A bill establishing an intra-branch legal process to guard against federal overreach in Oklahoma passed the House Wednesday.
House Bill 1237 – by House Speaker Charles McCall, R-Atoka, whose district includes an eastern portion of Garvin County, and Rep. Mark McBride, R-Moore – is similar to House Bill 1236 passed through the House earlier this session.
It establishes a constitutional process to exercise Oklahoma’s authorities as a state under the 10th Amendment to the U.S. Constitution by reviewing federal actions for constitutionality and seeking judicial rulings to block unconstitutional federal actions from taking effect in Oklahoma. It passed 79-18.
Upon recommendation from the Legislature, the executive branch, through the attorney general, could review any federal executive order, federal agency rule or federal legislative action for constitutionality and seek judicial branch intervention when necessary to prevent unconstitutional federal overreach in Oklahoma.
“Nearly the entire House coauthored an idea I brought forward in House Bill 1236 earlier this session to protect Oklahomans from federal actions that encroach on their rights,” said McBride.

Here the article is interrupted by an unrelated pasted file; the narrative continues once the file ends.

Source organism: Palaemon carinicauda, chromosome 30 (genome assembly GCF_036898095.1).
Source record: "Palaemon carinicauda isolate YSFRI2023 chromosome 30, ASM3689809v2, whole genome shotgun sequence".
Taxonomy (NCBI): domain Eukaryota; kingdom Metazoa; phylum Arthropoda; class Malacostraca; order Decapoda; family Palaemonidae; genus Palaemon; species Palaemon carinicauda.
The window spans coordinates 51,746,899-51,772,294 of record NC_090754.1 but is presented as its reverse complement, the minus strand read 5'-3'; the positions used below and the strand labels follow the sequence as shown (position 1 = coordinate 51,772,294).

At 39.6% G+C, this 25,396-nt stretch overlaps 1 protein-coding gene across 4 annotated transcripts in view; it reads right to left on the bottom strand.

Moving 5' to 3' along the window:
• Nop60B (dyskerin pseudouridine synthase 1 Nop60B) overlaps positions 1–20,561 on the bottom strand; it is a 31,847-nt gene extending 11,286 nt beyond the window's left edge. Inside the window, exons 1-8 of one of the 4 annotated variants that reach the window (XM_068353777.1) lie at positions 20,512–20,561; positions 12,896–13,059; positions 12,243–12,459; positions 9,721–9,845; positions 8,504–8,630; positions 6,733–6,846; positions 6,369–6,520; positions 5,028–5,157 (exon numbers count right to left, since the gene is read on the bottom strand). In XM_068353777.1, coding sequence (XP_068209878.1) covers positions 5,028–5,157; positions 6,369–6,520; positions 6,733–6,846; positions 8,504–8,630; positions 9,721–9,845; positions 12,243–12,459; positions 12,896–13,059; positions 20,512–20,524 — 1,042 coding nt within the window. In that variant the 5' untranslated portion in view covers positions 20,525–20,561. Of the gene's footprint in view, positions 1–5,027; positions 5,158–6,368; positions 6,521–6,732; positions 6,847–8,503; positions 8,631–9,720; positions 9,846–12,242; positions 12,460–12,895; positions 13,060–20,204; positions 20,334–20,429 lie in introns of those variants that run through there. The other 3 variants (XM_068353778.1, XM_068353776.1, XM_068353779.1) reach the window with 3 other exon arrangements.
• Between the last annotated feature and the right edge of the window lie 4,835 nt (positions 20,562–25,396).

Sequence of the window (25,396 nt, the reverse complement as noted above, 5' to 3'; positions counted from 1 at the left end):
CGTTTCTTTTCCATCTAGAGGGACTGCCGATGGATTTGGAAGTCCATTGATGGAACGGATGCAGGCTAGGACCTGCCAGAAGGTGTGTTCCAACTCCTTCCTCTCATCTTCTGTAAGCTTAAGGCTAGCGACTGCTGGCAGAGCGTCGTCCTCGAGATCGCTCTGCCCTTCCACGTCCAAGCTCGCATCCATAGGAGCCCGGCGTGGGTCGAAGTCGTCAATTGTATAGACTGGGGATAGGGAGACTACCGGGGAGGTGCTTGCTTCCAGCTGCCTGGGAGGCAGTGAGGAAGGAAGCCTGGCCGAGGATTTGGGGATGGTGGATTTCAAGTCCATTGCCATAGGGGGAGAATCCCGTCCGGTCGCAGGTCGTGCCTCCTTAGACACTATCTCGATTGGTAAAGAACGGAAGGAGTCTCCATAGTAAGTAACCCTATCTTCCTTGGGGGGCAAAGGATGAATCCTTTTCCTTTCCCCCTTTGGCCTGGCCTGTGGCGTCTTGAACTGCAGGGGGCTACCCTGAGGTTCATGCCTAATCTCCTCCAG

“I’m proud the House again stepped up to pass another strong measure after the Senate leader amended HB 1236 into a toothless paperweight. HB 1237 has compromise language addressing all concerns that we look forward to the Senate taking up in short order.”
Amendments to HB 1236 by Senate President Pro Tempore Greg Treat, R-Oklahoma City, substantially limited the scope of issues that could be reviewed and removed most involvement by the Legislature in the process.
Additionally, the amendments would call for the creation of a new government oversight entity and require an additional $10 million a year to be appropriated for the Oklahoma Attorney General’s office.
HB 1237 maintains the tenets of the initial version of HB 1236 and eliminates any constitutionality concerns. The bill includes compromise language that clarifies the role of the courts in the process by providing that legislative findings of unconstitutionality will need court affirmation. Additionally, it creates no new government bureaucracy and should have no fiscal impact.
“It is the duty of the states to secure the rights of their citizens,” said Rep. Jay Steagall, R-Yukon, chairman of the House States’ Rights Committee.
“Here in Oklahoma, the House is making sure those rights are protected by putting the federal government on notice that we intend to maintain the separation of powers prescribed in the Tenth Amendment.”
The House also passed a rule authorizing it to send additional measures on this topic to the Senate should it be necessary.
“There is nothing unconstitutional about exercising constitutional rights,” McCall said. “The House will continue standing up for Oklahomans until the job is done.”
HB 1237 is now eligible to be heard by the Oklahoma Senate.